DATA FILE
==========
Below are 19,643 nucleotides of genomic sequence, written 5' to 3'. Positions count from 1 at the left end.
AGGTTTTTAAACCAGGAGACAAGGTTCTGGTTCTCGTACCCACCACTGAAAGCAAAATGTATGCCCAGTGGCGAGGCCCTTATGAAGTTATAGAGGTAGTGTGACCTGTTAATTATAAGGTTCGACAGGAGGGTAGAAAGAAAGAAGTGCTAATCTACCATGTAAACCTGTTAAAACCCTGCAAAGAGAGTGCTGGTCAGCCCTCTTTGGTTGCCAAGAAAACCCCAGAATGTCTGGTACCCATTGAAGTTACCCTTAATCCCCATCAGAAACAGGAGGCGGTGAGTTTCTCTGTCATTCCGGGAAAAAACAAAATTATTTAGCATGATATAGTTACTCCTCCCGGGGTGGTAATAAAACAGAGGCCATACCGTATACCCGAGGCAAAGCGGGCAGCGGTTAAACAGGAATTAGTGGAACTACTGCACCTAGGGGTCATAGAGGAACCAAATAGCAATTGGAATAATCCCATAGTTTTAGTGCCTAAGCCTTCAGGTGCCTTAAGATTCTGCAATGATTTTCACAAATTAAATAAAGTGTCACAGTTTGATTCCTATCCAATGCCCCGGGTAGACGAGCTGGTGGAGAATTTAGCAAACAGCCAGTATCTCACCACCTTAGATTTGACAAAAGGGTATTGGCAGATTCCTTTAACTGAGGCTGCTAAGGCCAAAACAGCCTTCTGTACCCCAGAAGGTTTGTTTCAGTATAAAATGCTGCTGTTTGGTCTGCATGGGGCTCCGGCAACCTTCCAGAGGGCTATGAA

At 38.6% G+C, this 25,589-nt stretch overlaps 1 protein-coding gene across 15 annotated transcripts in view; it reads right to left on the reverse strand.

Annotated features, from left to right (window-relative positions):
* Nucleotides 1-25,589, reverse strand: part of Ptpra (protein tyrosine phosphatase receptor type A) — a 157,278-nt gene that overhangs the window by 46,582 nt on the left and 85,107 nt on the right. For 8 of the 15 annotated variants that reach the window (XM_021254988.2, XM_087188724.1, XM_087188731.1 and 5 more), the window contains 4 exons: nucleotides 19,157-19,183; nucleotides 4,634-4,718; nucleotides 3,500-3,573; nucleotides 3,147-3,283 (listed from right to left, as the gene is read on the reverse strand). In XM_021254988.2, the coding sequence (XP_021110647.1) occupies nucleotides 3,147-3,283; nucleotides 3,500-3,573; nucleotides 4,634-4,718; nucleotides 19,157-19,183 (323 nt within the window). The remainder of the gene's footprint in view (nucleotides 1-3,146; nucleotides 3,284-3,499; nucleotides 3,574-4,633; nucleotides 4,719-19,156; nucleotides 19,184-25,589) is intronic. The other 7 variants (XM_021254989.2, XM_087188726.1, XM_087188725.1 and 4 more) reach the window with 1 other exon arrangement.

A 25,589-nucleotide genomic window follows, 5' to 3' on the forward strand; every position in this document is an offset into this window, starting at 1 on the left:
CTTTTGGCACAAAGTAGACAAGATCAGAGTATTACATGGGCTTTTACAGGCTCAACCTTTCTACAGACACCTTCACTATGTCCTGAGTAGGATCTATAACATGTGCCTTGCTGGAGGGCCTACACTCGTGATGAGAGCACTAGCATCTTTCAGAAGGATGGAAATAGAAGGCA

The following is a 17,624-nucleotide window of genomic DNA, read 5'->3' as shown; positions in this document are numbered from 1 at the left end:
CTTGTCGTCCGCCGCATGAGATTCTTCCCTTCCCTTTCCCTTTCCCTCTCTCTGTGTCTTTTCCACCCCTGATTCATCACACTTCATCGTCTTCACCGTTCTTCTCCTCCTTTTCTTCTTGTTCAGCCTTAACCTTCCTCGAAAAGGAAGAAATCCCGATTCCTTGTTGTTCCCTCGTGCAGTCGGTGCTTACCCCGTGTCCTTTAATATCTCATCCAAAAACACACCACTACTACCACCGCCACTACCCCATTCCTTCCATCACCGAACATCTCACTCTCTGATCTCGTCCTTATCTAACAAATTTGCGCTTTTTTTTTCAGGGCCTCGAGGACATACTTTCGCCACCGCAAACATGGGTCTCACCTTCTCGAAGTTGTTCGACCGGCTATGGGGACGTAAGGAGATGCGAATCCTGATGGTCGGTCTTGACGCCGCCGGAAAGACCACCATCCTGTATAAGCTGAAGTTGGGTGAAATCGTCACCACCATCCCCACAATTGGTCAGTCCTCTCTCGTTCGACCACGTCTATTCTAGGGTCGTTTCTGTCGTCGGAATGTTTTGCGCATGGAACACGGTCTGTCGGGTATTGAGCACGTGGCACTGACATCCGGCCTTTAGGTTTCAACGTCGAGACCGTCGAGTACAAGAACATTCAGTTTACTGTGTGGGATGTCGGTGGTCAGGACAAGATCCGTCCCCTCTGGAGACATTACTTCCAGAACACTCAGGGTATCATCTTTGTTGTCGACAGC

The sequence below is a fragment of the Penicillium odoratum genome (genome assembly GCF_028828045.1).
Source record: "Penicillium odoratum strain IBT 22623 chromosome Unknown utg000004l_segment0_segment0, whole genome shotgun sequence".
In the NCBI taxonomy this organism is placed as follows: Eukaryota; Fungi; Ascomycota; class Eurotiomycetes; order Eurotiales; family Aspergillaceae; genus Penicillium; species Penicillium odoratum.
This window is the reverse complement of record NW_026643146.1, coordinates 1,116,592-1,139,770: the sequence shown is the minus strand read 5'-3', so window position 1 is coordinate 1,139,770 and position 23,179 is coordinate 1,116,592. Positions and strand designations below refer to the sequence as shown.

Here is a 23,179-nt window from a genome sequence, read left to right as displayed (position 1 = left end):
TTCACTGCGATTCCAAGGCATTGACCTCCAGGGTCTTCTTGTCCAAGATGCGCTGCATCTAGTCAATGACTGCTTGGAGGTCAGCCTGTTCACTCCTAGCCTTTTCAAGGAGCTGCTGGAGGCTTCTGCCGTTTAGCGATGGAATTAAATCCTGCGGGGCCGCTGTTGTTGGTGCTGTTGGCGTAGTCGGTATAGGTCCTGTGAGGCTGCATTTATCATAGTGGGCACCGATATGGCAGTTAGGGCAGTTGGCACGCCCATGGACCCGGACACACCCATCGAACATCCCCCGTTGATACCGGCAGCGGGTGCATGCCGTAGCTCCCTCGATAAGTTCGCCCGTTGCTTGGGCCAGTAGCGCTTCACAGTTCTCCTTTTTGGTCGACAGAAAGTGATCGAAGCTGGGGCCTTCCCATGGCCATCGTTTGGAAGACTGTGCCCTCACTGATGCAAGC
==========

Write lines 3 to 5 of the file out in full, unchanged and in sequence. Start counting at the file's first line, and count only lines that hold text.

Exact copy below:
At 38.6% G+C, this 25,589-nt stretch overlaps 1 protein-coding gene across 15 annotated transcripts in view; it reads right to left on the reverse strand.

Annotated features, from left to right (window-relative positions):
* Nucleotides 1-25,589, reverse strand: part of Ptpra (protein tyrosine phosphatase receptor type A) — a 157,278-nt gene that overhangs the window by 46,582 nt on the left and 85,107 nt on the right. For 8 of the 15 annotated variants that reach the window (XM_021254988.2, XM_087188724.1, XM_087188731.1 and 5 more), the window contains 4 exons: nucleotides 19,157-19,183; nucleotides 4,634-4,718; nucleotides 3,500-3,573; nucleotides 3,147-3,283 (listed from right to left, as the gene is read on the reverse strand). In XM_021254988.2, the coding sequence (XP_021110647.1) occupies nucleotides 3,147-3,283; nucleotides 3,500-3,573; nucleotides 4,634-4,718; nucleotides 19,157-19,183 (323 nt within the window). The remainder of the gene's footprint in view (nucleotides 1-3,146; nucleotides 3,284-3,499; nucleotides 3,574-4,633; nucleotides 4,719-19,156; nucleotides 19,184-25,589) is intronic. The other 7 variants (XM_021254989.2, XM_087188726.1, XM_087188725.1 and 4 more) reach the window with 1 other exon arrangement.